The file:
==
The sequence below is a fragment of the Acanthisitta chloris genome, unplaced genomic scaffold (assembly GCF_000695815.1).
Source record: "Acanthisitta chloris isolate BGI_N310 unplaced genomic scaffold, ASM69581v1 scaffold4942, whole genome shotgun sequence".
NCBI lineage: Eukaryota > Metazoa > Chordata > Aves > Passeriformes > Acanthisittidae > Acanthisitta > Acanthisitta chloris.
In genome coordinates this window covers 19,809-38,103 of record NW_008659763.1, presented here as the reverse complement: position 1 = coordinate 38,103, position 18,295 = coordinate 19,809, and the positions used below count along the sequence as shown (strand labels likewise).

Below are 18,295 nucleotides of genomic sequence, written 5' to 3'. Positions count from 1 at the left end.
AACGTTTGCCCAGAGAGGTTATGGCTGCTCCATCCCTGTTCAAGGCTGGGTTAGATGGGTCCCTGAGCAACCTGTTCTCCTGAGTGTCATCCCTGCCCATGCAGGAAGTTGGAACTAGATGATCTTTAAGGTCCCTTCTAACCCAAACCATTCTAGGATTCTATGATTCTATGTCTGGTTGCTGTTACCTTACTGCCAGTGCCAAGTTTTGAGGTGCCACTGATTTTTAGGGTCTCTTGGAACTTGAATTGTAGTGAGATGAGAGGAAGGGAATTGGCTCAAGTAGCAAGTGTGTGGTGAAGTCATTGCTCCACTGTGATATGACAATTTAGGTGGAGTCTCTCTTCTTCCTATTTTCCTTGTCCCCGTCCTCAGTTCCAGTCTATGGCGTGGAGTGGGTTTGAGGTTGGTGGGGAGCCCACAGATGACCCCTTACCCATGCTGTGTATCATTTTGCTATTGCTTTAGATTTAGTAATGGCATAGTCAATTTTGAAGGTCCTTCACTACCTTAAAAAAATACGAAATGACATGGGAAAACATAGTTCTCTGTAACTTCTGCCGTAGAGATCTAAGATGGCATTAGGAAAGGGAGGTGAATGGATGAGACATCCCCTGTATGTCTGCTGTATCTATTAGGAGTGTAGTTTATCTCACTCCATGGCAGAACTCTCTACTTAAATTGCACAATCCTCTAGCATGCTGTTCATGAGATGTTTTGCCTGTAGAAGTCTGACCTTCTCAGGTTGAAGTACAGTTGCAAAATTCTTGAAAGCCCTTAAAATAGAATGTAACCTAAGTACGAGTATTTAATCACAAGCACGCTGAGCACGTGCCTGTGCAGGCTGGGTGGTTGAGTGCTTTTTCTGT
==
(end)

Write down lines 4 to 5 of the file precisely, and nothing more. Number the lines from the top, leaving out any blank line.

In genome coordinates this window covers 19,809-38,103 of record NW_008659763.1, presented here as the reverse complement: position 1 = coordinate 38,103, position 18,295 = coordinate 19,809, and the positions used below count along the sequence as shown (strand labels likewise).

Below are 18,295 nucleotides of genomic sequence, written 5' to 3'. Positions count from 1 at the left end.